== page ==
What is the Connection Between Epstein-Barr and Mononucleosis?

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  • Written By: J.M. Willhite
  • Edited By: Heather Bailey
  • Last Modified Date: 04 October 2019
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Infectious mononucleosis is caused by exposure to the Epstein-Barr virus (EBV). Settling in the salivary glands, EBV may be passed from one person to another through bodily fluids, such as mucus and saliva. The incubation period for EBV is generally up to eight weeks from initial exposure to symptom presentation. Once an individual reaches adulthood, more than likely, he or she has been exposed to the Epstein-Barr virus and developed antibodies that prevent him or her from showing mononucleosis symptoms.

A majority of individuals exposed to EBV remain asymptomatic for mononucleosis, meaning they experience no discernible signs or symptoms. The virus is generally contracted through kissing, sharing eating utensils, or drinking after someone with active EBV infection. Once an individual is exposed to EBV, it remains in his or her system for the rest of his or her life. Though an individual may remain asymptomatic, that does not mean the virus may not reactivate and be spread to others. Once they present themselves, mononucleosis symptoms will generally progress and necessitate a visit to a physician.


Individuals with Epstein-Barr and mononucleosis will usually undergo a physical examination that may detect abdominal distention, swollen lymph nodes, and tonsil inflammation. A diagnosis of Epstein-Barr and mononucleosis may be confirmed with the administration of a blood test. In the presence of active infection, one’s white blood cell count is elevated; therefore, symptomatic individuals may undergo a white blood cell test to verify the presence of infection. Additionally, an antibody test may be performed to check for antibodies that confirm the presence of the Epstein-Barr virus.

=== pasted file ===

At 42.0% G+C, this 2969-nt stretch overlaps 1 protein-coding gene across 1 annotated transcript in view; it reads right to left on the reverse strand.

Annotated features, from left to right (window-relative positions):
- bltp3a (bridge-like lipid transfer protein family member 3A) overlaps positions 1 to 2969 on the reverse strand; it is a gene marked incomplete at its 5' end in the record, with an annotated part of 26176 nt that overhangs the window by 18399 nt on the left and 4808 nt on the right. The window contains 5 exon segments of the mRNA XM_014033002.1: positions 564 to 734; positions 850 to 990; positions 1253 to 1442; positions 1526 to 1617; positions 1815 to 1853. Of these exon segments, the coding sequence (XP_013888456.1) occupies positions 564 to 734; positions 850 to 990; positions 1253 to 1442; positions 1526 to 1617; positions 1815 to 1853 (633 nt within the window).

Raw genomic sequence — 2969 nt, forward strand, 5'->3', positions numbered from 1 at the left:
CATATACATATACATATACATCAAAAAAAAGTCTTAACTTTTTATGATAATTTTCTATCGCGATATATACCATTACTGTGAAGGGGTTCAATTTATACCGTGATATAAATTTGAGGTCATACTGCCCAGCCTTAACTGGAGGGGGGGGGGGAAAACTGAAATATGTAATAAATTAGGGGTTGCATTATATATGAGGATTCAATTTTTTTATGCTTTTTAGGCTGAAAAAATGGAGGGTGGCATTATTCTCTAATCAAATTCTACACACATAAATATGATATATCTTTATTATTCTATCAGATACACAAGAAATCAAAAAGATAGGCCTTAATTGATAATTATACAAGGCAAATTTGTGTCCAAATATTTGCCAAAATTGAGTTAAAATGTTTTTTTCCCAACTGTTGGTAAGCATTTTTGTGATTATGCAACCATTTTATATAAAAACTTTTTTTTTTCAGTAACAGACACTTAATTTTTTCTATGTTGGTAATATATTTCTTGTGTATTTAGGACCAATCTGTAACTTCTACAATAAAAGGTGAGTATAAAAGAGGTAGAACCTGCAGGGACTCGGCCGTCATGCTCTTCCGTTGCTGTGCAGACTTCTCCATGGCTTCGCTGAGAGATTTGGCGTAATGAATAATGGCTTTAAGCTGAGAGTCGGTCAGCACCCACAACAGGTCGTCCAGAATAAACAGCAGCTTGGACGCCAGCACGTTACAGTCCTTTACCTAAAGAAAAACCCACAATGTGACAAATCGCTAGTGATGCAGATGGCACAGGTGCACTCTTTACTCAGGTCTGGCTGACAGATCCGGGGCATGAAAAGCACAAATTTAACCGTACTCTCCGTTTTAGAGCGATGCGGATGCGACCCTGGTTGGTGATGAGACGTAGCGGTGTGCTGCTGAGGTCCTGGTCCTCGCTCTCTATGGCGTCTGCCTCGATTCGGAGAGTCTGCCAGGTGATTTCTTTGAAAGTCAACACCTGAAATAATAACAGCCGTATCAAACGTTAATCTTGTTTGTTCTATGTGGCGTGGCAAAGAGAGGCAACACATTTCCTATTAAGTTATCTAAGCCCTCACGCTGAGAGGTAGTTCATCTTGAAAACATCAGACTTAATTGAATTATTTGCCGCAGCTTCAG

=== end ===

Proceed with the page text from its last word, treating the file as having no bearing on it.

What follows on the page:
Individuals with Epstein-Barr and mononucleosis will generally have patterned, tell-tale signs of the illness. Pronounced fatigue, sore throat and fever are common. Symptomatic individuals will also usually develop swollen tonsils, abdominal distention due to spleen inflammation, and a loss of appetite. If a diagnosis of Epstein-Barr and mononucleosis is delayed or proper treatment for underlying infection is absent, serious complications may result, including jaundice, anemia, and impaired respiration due to a blocked airway.

Treatment for Epstein-Barr and mononucleosis is generally non-specific. Since mononucleosis is a viral infection, antibiotics are useless for its treatment. In most cases, symptomatic individuals are instructed to stay hydrated and get sufficient bed rest. If a secondary infection is present, such as strep throat, antibiotic medications may be administered. Those who develop pronounced swelling or a rash may be given a corticosteroid to alleviate inflammation and discomfort.


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